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What was the Steve Bartman Incident?

The Steve Bartman incident happened in 14 October 2003 during a Major League Baseball (MLB) postseason game between the Chicago Cubs and the Florida Marlins at the Wrigley Field in Chicago. The Cubs were leading 3-0 and required five outs to defeat the Marlins and proceed to the World Series. Steve Bartman, 26 then, a human resources employee from Chicago, and other spectators attempted to catch a foul ball sent high in the sky by Marlins’ second baseman Luis Castillo.

The spectators’ action prevented an almost certain catch by Cubs outfielder Moises Alou as he tried grab what would have been the second out of the inning. Had Alou gotten his hands on the ball, the Cubs would have been four outs from the World Series. Following the failed attempt, Alou cursed at Bartman full of frustration and went back to his position in the field.

The disgruntlement on the Cubs outfielder was understandable as that was their best chance of winning the World Series since their last win in 1908.

In fact, since 1945 they had not played in a championship. Following a series of errors after the incident, the Cubs lost 8-3 with six unearned of the runs. They were knocked out the following night and the Marlins went on to win the World Series.

Aftermath of the Incident and Effect on Bartman’s Life

Things escalated quickly after the happening. Television stations broadcasting the game replayed the foul ball incident many times. Since the stadium did not have replay boards at the time, other fans at first did not know what he had done. However, friends and families of the fans in the stadium watching the game on TV called the spectators telling them about Bartman’s interference.

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Fans of the Cubs started pointing at Bartman while insulting him. Drinks bottles and other containers were thrown at him but he was protected by security who safely then escorted him out of the field. His name among other personal information were displayed on MLB’s message boards online after the end of the game. Reactions on the web were loathsome, with pictures of him in the bunker of Saddam Hussein being displayed. Others included Death to Steve Bartman’. Policemen rushed to Bartman’s home to protect him and his family. Rod Blagojevich, then Governor of Illinois, recommended that he join the witness protection program.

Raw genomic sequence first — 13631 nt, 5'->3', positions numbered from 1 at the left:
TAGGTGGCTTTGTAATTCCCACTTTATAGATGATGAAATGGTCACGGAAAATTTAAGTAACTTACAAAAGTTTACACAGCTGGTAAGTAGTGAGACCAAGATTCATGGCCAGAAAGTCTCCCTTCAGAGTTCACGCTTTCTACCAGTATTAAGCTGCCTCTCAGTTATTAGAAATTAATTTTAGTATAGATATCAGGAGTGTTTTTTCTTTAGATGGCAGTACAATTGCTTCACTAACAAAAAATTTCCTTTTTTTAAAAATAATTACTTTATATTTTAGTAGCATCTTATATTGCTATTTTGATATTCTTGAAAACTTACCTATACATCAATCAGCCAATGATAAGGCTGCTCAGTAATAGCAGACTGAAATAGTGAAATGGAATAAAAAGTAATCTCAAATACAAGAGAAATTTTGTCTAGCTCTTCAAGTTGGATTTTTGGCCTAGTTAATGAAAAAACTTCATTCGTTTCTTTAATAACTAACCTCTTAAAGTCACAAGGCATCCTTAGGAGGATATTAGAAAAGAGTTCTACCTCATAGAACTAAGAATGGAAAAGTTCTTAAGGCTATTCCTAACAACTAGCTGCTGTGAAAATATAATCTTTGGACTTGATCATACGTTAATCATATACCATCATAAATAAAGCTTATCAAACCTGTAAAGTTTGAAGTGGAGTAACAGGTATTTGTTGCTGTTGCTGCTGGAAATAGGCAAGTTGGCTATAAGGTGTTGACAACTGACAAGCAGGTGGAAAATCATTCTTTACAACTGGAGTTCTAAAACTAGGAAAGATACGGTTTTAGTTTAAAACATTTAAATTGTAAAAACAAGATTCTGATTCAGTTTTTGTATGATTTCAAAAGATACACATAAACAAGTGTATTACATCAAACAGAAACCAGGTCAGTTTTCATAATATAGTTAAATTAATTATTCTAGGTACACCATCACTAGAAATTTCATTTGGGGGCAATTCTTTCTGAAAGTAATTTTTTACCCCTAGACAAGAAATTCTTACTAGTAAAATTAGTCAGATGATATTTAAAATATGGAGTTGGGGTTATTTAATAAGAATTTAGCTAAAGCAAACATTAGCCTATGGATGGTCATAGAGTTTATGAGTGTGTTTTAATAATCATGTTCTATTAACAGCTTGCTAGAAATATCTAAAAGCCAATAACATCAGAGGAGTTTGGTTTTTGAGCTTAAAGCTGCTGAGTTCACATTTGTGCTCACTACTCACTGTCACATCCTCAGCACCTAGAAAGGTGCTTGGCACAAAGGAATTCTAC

Later, Bartman released a statement describing how awful he felt and beseeched fans of the Cubs to direct their anger to positive things. He just wanted to be left alone and go back to being a private citizen again. Time passed but the media continued pelting him with interview requests as well as public appearance requests. Bartman’s days were spent at a Chicago suburb office avoiding attention but the infamy surrounding his name did not fade off just yet. In any case, it worsened when it became apparent that the Cubs would finish last.

Meanwhile, Marlin’s fans sent gifts to Bartman which he declined and directed that they be donated to the Juvenile Diabetes Research Foundation. A company offered him a hefty six figure sum to appear in an advert that was to be aired over the Super Bowl. Another offer of $25,000 was thrown at him to turn up and autograph a photograph of him in the incident. Jeb Bush, then Florida Governor offered asylum to Bartman if he wanted.

The ill-fated ball, which was grabbed by Chicago lawyer was in December 2003 sold at an auction for a sum of $113,824.16. It was bought by Grant DePorter for Harry Caray’s Restaurant Group. It was later publicly detonated by Michael Lantieri, a special effects expert on 26 February 2004. The remnants of the ball were used to make a pasta sauce by the restaurant. Of note is that, because of health and safety concerns, no part of the ball was used in the sauce. Instead, it was boiled in water and the steam collected, distilled and mixed with the final dish. The final remains are displayed at the Chicago Sports Museum.

Up to now the attention surrounding Steve Bartman has barely faded. There is a Bartman impersonator on twitter who has sapped a couple of reporters and Cubs fan into starting a GoFundMe campaign to facilitate Bartman to attend a wild-card game. Bartman declined.

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